Why I Do It

A law student reader wrote: “I definitely do enjoy reading your blog and will say it has me rethinking my relegation of a criminal law career.” (I had never seen “relegate” used without a destination; thanks to my correspondent for this elegant locution.)

I went into law school thinking that I wanted to be a criminal-defense lawyer. I’m not quite sure how I reached that conclusion, except that for as long as I can remember I have sympathized with the underdog and spoken up for the apparent transgressor. Borrowing the words of the late great Stuart Kinard, I have always “protected the Lord’s children who have fallen short of perfection from the wrath of those who believe they have attained it.”

For my first-semester criminal law class I had Professor Irene Rosenberg (whom I would call one of the worst teachers ever if she didn’t have competition like this). Irene’s class was so stultifyingly boring that I decided that criminal law was not for me any more, and that I would go chasing after the money working for some corporate firm. Looking back after 12 years of practice, I don’t see how anyone could possibly make criminal law appear so uninteresting except with a deliberate effort. If I can counter Irene’s efforts and turn one law student back on to the defense of the friendless, the broken, and the lost, then I will have accomplished something major.

Having relegated criminal law, I sought a summer associate position during the summer after my first year. I worked for Bell & Murphy, a now-defunct admiralty litigation firm. Lunches generally included beer, and the subject matter — mostly accidents at sea — was interesting.

During my second year of law school, I took classes like commercial transactions, land finance, and mergers and acquisitions. I guess I envisioned myself practicing in some area related to high finance. After that year I had two more clerkships, with Sheinfeld Maley & Kay (which dissolved in 2001) and Corpus Christi’s Gary, Thomasson, Hall & Marks (which bucks the trend by remaining intact). It was a SM&K that I realized that nobody was having any fun. By the time I got to GTH&M I was leaning toward defending people. If Corpus had been a nicer place for a 24-year-old who doesn’t windsurf, I might have been tempted stay and defend corporations against people’s lawsuits, but it wasn’t and I wasn’t.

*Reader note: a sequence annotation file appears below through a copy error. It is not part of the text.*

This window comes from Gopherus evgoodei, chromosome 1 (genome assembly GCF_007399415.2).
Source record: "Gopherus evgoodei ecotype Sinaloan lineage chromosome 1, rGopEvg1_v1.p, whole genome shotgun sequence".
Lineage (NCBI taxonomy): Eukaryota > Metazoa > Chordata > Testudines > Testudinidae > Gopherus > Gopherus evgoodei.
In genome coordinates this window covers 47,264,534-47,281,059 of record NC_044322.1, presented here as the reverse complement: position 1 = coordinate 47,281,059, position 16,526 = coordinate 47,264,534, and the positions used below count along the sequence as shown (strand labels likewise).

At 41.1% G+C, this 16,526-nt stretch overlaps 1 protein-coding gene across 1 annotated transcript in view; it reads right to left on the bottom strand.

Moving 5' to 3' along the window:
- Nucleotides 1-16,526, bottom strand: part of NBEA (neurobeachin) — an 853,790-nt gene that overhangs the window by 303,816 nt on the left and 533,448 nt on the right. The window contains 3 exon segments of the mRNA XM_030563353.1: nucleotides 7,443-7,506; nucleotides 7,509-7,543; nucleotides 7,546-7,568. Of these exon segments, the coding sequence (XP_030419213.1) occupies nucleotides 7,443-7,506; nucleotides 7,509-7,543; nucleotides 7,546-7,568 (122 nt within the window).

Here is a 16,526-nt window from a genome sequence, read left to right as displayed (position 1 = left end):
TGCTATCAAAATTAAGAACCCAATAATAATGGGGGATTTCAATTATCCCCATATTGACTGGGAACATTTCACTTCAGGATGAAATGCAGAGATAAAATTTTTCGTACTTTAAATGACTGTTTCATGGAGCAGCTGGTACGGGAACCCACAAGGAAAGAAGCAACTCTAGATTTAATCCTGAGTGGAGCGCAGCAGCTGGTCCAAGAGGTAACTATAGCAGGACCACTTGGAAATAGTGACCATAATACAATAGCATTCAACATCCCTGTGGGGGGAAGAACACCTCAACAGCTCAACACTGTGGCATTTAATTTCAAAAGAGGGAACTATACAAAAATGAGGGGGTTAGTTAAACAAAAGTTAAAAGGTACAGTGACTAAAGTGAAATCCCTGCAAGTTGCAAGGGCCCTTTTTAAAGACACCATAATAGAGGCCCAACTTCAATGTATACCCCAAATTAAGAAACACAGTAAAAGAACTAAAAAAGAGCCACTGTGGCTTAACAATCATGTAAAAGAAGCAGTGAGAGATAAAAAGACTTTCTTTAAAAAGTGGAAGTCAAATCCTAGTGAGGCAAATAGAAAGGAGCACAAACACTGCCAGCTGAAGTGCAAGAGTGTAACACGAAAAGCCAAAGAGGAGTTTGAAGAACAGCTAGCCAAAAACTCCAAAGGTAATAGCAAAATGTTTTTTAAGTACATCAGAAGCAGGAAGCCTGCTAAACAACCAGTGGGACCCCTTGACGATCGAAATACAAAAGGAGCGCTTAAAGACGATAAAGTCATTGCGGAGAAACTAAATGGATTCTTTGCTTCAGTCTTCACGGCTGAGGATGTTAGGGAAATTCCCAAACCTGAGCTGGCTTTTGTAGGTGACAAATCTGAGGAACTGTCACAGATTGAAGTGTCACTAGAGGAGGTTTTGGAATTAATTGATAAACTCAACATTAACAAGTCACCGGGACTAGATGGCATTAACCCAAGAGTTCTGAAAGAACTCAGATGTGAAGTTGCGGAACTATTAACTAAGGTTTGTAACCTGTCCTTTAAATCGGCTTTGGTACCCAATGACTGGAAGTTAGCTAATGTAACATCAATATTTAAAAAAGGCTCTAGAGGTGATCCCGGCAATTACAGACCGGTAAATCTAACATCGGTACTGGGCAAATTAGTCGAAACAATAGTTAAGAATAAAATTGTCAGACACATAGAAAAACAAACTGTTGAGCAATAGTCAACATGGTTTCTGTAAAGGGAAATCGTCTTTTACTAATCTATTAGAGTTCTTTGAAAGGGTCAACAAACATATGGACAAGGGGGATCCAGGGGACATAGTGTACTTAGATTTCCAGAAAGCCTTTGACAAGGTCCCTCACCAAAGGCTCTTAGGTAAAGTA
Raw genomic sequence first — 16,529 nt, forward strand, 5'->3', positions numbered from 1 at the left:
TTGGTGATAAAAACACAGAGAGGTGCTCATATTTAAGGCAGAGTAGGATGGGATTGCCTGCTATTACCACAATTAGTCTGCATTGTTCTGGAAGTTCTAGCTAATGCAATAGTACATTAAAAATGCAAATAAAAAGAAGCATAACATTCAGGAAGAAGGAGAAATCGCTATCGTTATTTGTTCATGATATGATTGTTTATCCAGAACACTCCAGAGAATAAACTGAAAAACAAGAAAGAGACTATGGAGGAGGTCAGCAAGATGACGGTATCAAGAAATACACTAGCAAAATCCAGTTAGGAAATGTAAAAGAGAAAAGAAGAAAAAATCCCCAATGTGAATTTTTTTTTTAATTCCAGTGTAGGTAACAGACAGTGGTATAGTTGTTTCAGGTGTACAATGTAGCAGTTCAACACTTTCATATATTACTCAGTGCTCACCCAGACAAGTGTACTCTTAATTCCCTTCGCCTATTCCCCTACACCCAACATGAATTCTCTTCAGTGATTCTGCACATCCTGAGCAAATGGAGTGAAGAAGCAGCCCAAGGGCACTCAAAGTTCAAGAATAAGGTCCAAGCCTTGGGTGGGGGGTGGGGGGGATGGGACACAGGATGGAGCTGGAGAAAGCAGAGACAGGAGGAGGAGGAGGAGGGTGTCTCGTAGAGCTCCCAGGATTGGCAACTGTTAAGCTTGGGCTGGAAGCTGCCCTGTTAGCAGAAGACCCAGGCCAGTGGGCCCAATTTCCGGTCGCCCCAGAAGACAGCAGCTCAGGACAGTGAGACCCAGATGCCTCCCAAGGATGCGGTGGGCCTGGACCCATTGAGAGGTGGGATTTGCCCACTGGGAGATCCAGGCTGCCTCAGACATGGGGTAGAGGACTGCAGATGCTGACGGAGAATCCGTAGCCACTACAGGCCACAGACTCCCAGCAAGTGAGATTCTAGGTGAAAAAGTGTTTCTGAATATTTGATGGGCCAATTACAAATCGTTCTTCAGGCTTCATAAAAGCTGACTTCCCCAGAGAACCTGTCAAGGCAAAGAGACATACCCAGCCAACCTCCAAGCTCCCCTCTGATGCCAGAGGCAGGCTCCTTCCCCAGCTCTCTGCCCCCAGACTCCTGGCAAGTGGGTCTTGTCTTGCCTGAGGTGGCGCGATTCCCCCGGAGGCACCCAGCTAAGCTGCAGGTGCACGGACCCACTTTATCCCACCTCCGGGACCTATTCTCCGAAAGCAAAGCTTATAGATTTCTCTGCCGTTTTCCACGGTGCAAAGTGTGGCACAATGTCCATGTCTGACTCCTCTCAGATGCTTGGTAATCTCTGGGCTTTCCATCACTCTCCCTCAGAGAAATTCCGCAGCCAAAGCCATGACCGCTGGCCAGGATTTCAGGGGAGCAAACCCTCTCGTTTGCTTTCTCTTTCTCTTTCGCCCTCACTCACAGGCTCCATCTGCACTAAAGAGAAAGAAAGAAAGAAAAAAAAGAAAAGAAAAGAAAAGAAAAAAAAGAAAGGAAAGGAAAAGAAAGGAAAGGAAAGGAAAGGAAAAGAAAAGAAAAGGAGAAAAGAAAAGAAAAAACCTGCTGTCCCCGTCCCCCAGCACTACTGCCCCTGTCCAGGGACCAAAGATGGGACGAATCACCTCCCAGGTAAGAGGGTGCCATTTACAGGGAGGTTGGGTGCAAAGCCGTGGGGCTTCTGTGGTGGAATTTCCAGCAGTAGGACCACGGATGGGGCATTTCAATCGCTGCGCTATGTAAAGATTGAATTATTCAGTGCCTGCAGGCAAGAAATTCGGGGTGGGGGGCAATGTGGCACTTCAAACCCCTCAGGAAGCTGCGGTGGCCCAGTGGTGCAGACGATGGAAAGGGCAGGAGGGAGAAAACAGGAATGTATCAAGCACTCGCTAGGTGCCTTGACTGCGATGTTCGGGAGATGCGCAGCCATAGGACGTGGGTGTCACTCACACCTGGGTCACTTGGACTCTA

I got back to law school, stacked the criminal law classes up, joined the criminal defense clinic (UH students: is there such a clinic there now?), and hung out a shingle on graduation. I haven’t regretted it for a moment. As Martin Luther said when Charles V ordered him to recant, “Hier steh’ ich, ich kann nicht anders.”

0 responses to “Why I Do It”

  1. There is a new Criminal Practice clinic at the UH Law Center but it involves criminal prosecution instead of criminal defense.
    One would think that of all the clinics most schools would have, a criminal defense clinic would be somewhere at the top of the list. Alas it is not. Perhaps it is time for some UHLC alums armed with criminal defense experience to help get a clinic going?

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